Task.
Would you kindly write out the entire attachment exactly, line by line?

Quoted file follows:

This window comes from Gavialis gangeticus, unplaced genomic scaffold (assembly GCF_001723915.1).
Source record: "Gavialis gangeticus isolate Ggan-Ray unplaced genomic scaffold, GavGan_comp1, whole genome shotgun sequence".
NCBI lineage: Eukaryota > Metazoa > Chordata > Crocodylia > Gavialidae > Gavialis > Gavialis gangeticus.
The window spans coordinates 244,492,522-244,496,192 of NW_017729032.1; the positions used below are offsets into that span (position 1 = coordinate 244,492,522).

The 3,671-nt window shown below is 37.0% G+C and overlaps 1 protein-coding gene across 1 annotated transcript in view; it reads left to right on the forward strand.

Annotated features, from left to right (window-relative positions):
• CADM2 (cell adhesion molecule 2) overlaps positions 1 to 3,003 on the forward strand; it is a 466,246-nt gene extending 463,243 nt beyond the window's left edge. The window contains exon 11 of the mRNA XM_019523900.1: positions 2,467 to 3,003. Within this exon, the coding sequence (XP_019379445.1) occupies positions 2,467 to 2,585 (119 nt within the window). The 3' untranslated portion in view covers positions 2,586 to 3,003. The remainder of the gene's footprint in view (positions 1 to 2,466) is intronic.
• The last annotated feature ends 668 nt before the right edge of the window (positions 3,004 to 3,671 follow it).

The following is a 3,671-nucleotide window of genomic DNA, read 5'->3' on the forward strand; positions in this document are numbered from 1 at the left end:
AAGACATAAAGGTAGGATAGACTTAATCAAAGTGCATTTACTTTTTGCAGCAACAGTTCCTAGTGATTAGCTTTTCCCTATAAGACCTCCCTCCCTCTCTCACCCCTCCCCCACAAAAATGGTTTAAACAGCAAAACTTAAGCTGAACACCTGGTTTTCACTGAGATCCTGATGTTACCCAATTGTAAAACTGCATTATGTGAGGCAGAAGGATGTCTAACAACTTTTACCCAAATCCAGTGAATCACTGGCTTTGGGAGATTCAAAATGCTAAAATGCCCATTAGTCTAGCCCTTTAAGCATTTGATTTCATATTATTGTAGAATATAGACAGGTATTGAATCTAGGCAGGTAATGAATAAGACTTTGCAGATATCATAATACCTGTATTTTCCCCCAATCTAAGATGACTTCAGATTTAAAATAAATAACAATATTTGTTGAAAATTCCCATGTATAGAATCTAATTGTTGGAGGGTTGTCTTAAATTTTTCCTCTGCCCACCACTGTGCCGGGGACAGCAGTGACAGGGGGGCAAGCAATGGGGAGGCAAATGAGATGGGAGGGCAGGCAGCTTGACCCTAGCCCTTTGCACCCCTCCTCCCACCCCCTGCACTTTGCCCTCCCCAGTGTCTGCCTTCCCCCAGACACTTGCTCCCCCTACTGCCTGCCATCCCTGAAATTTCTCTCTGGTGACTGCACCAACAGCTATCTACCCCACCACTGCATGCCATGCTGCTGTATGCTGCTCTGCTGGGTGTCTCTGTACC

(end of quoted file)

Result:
This window comes from Gavialis gangeticus, unplaced genomic scaffold (assembly GCF_001723915.1).
Source record: "Gavialis gangeticus isolate Ggan-Ray unplaced genomic scaffold, GavGan_comp1, whole genome shotgun sequence".
NCBI lineage: Eukaryota > Metazoa > Chordata > Crocodylia > Gavialidae > Gavialis > Gavialis gangeticus.
The window spans coordinates 244,492,522-244,496,192 of NW_017729032.1; the positions used below are offsets into that span (position 1 = coordinate 244,492,522).

The 3,671-nt window shown below is 37.0% G+C and overlaps 1 protein-coding gene across 1 annotated transcript in view; it reads left to right on the forward strand.

Annotated features, from left to right (window-relative positions):
• CADM2 (cell adhesion molecule 2) overlaps positions 1 to 3,003 on the forward strand; it is a 466,246-nt gene extending 463,243 nt beyond the window's left edge. The window contains exon 11 of the mRNA XM_019523900.1: positions 2,467 to 3,003. Within this exon, the coding sequence (XP_019379445.1) occupies positions 2,467 to 2,585 (119 nt within the window). The 3' untranslated portion in view covers positions 2,586 to 3,003. The remainder of the gene's footprint in view (positions 1 to 2,466) is intronic.
• The last annotated feature ends 668 nt before the right edge of the window (positions 3,004 to 3,671 follow it).

The following is a 3,671-nucleotide window of genomic DNA, read 5'->3' on the forward strand; positions in this document are numbered from 1 at the left end:
AAGACATAAAGGTAGGATAGACTTAATCAAAGTGCATTTACTTTTTGCAGCAACAGTTCCTAGTGATTAGCTTTTCCCTATAAGACCTCCCTCCCTCTCTCACCCCTCCCCCACAAAAATGGTTTAAACAGCAAAACTTAAGCTGAACACCTGGTTTTCACTGAGATCCTGATGTTACCCAATTGTAAAACTGCATTATGTGAGGCAGAAGGATGTCTAACAACTTTTACCCAAATCCAGTGAATCACTGGCTTTGGGAGATTCAAAATGCTAAAATGCCCATTAGTCTAGCCCTTTAAGCATTTGATTTCATATTATTGTAGAATATAGACAGGTATTGAATCTAGGCAGGTAATGAATAAGACTTTGCAGATATCATAATACCTGTATTTTCCCCCAATCTAAGATGACTTCAGATTTAAAATAAATAACAATATTTGTTGAAAATTCCCATGTATAGAATCTAATTGTTGGAGGGTTGTCTTAAATTTTTCCTCTGCCCACCACTGTGCCGGGGACAGCAGTGACAGGGGGGCAAGCAATGGGGAGGCAAATGAGATGGGAGGGCAGGCAGCTTGACCCTAGCCCTTTGCACCCCTCCTCCCACCCCCTGCACTTTGCCCTCCCCAGTGTCTGCCTTCCCCCAGACACTTGCTCCCCCTACTGCCTGCCATCCCTGAAATTTCTCTCTGGTGACTGCACCAACAGCTATCTACCCCACCACTGCATGCCATGCTGCTGTATGCTGCTCTGCTGGGTGTCTCTGTACC